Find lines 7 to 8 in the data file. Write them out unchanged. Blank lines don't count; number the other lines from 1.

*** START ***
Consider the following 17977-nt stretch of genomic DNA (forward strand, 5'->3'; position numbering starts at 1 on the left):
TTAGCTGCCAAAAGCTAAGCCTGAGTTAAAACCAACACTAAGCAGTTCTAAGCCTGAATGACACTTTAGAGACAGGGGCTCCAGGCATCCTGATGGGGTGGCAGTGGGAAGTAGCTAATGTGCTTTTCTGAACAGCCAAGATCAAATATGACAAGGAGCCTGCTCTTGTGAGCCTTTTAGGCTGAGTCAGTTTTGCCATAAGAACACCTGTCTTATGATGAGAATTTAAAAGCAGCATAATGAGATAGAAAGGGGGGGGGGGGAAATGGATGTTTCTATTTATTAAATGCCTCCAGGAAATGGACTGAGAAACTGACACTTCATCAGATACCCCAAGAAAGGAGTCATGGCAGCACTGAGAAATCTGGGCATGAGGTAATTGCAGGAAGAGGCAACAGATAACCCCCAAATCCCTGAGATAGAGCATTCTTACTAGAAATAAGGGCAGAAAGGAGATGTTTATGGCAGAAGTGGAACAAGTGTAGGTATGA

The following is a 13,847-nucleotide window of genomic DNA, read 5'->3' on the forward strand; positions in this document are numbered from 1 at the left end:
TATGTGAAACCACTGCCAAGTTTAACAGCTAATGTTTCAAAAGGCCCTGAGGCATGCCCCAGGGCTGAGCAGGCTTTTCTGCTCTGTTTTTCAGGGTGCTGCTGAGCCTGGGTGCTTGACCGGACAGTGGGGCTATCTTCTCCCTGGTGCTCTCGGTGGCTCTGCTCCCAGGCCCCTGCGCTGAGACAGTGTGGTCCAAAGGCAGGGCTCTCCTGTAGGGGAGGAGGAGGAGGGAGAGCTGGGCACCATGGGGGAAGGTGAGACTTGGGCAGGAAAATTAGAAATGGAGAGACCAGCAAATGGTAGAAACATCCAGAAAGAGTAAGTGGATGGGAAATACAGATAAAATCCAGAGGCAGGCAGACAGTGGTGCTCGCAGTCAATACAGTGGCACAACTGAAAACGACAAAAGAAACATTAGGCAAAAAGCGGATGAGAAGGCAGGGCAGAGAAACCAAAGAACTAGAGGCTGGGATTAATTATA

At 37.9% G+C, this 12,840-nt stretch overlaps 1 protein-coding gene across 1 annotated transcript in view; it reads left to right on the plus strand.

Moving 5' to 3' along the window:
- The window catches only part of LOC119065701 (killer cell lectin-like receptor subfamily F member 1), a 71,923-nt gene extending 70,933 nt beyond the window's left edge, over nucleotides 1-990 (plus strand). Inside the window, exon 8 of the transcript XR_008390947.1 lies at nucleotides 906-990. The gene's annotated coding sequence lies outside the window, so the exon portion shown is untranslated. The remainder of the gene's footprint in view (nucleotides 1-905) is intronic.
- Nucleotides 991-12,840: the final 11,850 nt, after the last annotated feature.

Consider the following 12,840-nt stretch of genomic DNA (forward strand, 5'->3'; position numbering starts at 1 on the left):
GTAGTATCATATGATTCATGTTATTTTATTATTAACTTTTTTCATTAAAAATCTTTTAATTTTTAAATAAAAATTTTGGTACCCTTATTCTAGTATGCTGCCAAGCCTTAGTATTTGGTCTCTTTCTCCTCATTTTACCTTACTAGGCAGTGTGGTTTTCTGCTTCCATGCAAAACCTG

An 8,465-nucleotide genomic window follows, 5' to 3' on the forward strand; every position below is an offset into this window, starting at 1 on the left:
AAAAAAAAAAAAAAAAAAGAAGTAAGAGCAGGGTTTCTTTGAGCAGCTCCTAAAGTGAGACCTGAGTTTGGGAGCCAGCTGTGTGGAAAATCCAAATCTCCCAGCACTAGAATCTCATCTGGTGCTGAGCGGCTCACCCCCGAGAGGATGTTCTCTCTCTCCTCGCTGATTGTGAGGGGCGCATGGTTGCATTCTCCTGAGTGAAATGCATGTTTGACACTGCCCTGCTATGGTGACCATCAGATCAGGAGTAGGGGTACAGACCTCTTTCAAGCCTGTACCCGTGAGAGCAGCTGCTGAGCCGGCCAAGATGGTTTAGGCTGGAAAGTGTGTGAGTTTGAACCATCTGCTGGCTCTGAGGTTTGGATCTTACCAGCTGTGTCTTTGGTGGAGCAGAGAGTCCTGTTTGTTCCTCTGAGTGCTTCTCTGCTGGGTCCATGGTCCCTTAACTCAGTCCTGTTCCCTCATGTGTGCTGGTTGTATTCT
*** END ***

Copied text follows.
- The window catches only part of LOC119065701 (killer cell lectin-like receptor subfamily F member 1), a 71,923-nt gene extending 70,933 nt beyond the window's left edge, over nucleotides 1-990 (plus strand). Inside the window, exon 8 of the transcript XR_008390947.1 lies at nucleotides 906-990. The gene's annotated coding sequence lies outside the window, so the exon portion shown is untranslated. The remainder of the gene's footprint in view (nucleotides 1-905) is intronic.
- Nucleotides 991-12,840: the final 11,850 nt, after the last annotated feature.